The Interpol Global Complex for Innovation (IGCI), the agency’s new international anti-cybercrime center in Singapore, has recently created its own digital currency in a bid to fight crimes being committed online.
A key component of this new cutting-edge research and development facility is the INTERPOL Digital Crime Centre. This new centre provides proactive research into new areas and latest training techniques, and coordinates operations in the field. The digital crime center, cybercrime research and development capabilities became operational earlier this month.
About 30 employees, including officers from the Singapore Police Force, have been working to develop in-house forensic tools within the IGCI. One of them is the agency’s own digital currency, which can be used in a specially designed simulation-based training game to create scenarios of digital currency use and misuse.
“It’s a virtual world that we have created, and personnel can come and operate these things and learn by operating them. We felt that these things, if you try to teach people from a policing background through PowerPoint presentations, it doesn’t make too much sense. Let them play around and learn more,” IGCI director of cyber innovation and outreach Madan Mohan Oberoi stated during the security trade event Interpol World.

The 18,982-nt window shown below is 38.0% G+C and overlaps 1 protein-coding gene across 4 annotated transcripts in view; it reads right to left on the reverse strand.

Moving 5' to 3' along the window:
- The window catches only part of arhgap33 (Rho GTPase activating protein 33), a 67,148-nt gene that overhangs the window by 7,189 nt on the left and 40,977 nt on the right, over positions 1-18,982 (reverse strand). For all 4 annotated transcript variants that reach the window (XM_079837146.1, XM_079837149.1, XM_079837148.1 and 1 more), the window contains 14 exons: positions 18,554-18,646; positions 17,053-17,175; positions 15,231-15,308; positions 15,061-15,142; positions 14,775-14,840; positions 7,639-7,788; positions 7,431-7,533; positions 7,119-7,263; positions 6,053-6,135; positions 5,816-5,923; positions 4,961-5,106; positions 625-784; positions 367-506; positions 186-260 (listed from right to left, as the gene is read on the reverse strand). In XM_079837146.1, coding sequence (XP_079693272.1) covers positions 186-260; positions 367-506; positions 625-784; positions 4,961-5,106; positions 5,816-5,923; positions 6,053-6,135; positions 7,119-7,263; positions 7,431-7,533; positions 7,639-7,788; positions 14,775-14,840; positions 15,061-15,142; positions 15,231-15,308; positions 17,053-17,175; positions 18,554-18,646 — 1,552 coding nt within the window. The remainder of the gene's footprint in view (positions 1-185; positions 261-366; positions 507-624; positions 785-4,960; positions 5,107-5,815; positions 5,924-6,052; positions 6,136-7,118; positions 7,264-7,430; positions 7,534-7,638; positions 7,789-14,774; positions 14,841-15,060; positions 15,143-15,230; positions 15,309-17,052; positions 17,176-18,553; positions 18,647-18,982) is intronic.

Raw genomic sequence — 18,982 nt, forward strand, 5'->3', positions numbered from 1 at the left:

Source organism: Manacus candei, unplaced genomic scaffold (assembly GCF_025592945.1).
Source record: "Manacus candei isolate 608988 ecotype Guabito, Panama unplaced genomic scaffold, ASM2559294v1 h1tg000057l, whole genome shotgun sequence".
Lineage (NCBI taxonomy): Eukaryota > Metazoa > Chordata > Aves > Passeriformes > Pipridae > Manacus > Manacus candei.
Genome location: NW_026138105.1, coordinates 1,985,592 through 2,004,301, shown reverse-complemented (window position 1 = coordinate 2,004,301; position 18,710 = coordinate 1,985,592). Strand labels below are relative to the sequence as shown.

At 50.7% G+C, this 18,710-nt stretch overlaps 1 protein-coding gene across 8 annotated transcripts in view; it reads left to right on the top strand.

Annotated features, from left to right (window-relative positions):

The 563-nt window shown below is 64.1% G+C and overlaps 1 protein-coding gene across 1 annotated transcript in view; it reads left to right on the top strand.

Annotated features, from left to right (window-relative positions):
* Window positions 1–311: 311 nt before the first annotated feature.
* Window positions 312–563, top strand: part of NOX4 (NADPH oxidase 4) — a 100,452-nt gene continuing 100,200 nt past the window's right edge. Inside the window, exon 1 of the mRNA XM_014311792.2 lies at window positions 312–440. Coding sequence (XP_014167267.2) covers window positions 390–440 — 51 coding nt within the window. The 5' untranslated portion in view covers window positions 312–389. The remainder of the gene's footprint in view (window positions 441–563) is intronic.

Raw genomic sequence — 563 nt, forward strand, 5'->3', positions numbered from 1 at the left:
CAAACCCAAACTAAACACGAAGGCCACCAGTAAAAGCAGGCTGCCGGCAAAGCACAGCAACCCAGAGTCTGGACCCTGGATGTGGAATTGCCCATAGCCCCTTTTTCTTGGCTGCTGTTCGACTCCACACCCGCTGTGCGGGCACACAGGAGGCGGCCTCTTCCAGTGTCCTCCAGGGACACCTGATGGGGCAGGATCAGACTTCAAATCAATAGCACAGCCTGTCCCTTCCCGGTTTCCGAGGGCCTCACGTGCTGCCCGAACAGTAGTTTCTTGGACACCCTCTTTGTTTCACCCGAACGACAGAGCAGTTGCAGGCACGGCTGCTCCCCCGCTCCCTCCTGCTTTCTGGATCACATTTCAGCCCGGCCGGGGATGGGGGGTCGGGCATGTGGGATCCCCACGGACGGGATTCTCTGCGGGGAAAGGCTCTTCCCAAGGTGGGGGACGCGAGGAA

Moreover, Interpol is looking at the policy and law enforcement implications of the digital currencies. Dr. Oberoi’s team identified vulnerabilities in digital currencies that can be used for posting malware, and he oversaw the development of a tracer that could help law enforcement officers track down those behind such acts. Seizing digital currencies, preserving them and presenting them to court are some of the issues that his team is exploring.
Next week, Interpol will issue a document that will define its future activities in cybercrime research. The document is the product of a workshop held earlier this year with various